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1 22nd April 03:49
wayne boatwright
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Default FibraMent Baking Stones?


Anyone using one of these? I have to replace a broken pizza stone and wonder
if the FibraMent is really an improvement over the average baking stone.

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2 22nd April 03:50
chris marksberry
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Default FibraMent Baking Stones?


wonder

Wayne,

I don't have a Fibrament, so I can't answer that (but I did look them up).
Just a thought that might save you a few bucks and provide an excellent
stone would be the pizza stone that is made by the Big Green Egg people.
Very thick and sturdy and made to withstand high temps.

Chris in Pearland, TX
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3 22nd April 03:50
wayne boatwright
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Default FibraMent Baking Stones?


Oh pshaw, on Sun 22 Oct 2006 07:20:23p, Chris Marksberry meant to say...


up).


Thanks, Chris. I'll take a look at it. The Fibrament is a bit pricy.


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4 22nd April 03:50
green mtn. griller
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Default FibraMent Baking Stones?


Have you "googled" them? I took just a quick look, but some of the returns
are for sites that have forums, pizzamaking.com for one, which have some
favorable posts. Perhaps you could get some "testimonials" from the
company? They are a bit pricey, but free shipping, 10 yr. warranty (didn't
see any details, though) and the thickness of the stone (durability and heat
retention) may tip the scales a bit...?
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5 22nd April 03:50
wayne boatwright
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Default FibraMent Baking Stones?


Oh pshaw, on Sun 22 Oct 2006 10:40:35p, Green Mtn. Griller meant to say...

Yes, actually I have. However, I was interested in hearing from some
people I "know" on rfe. Given the specs and the warranty it seems like a
better quality stone than most I've looked at.

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6 22nd April 03:50
chris shenton
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Default FibraMent Baking Stones?


After my two round ceramic stones cracked, I got a rectangular
Fibrement that fits just right in my oven. Seems to work well. No
sign of stress, even after repeated long heatings at 555F with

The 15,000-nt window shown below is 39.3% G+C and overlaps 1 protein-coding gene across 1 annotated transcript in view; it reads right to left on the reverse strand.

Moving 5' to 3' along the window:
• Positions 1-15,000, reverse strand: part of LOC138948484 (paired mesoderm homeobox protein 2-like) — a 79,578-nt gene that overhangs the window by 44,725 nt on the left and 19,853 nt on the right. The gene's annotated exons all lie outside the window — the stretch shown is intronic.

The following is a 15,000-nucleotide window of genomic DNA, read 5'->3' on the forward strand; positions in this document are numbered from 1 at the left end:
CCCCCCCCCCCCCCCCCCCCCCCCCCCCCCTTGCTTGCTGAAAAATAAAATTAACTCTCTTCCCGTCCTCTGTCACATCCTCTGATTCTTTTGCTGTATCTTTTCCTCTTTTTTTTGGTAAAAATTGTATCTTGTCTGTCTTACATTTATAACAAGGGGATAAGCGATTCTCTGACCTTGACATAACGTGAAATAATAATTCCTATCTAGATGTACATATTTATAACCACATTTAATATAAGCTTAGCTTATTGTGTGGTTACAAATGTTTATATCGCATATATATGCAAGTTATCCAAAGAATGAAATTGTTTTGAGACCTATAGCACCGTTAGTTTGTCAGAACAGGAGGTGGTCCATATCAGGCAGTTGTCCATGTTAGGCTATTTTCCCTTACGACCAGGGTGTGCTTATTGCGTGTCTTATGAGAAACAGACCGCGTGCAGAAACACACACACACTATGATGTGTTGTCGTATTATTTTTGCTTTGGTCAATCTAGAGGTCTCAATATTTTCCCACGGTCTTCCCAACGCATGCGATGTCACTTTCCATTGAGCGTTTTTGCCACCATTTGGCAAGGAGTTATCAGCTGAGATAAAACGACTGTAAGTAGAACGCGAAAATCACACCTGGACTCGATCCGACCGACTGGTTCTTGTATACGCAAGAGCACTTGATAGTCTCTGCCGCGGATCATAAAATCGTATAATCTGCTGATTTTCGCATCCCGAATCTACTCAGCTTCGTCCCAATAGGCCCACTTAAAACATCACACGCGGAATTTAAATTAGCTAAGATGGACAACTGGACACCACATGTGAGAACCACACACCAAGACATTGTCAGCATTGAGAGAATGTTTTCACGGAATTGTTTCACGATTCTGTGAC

convection on. Yeah, a bit more pricey than I wanted to spend. :-(
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7 22nd April 03:50
ray_manor
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Default FibraMent Baking Stones?


Quik thought. Have been baking bread (including flat bread) daily for
over five years with steam and on a sandstone . The stone is sort the
sort widely sold as a baking stone for around $30, Williams Sanoma.

When reading the FAQ's at Fibrament's website I was disatisfied with
their non-answer to the question whether Fibrament would absorb
moisture. They begged the question, responding that water would
evaporate at 500 degrees is no answer. One of the things porus
sandstone does is permit water vapor to leave the dough and enter the
stone. This aids in acheiving a crisper crust on the bottom of the
loaf/ pie. Apparantly the Fibrament is not porus. I will stick
with a porus stone. (The quary tile I have tried are not in the same
category as sandstone.)

While on the subject of stones, an observation on rectangular vs
round. I have found it helped to have the retangular shape because
midway through baking the laof/pie can be moved to the other side of
the stone which will not have given its heat to the dough. This
provides better control of the loaf/pie bottom. A crisper crust.

bon a petit
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8 22nd April 03:51
wayne boatwright
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Default FibraMent Baking Stones?


Oh pshaw, on Mon 23 Oct 2006 03:19:04p, Chris Shenton meant to say...


Thanks, Chris. It's nice to hear from someone who has actually used one.

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9 22nd April 03:51
wayne boatwright
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Default FibraMent Baking Stones?


Oh pshaw, on Mon 23 Oct 2006 09:25:03p, meant to say...


You raise a good point, Ray. One of the reasons I use a baking stone at
all is to wick away moisture from the dough, especially for pizza, French
bread, and rustic loaves. Bakings stones i've used in the past have been
porous. hmm...

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10 22nd April 19:16
kent
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Default FibraMent Baking Stones?


I agree. I have used a stone for years and thousands of pizzas.
The stone must be porous to absorb moisture from the dough.
The thick heavy stone retains more heat throughout the cooking period.
A thin wimpy stone loses heat and the surface temp. drops from the moment
the pizza
is placed on it.
Kent
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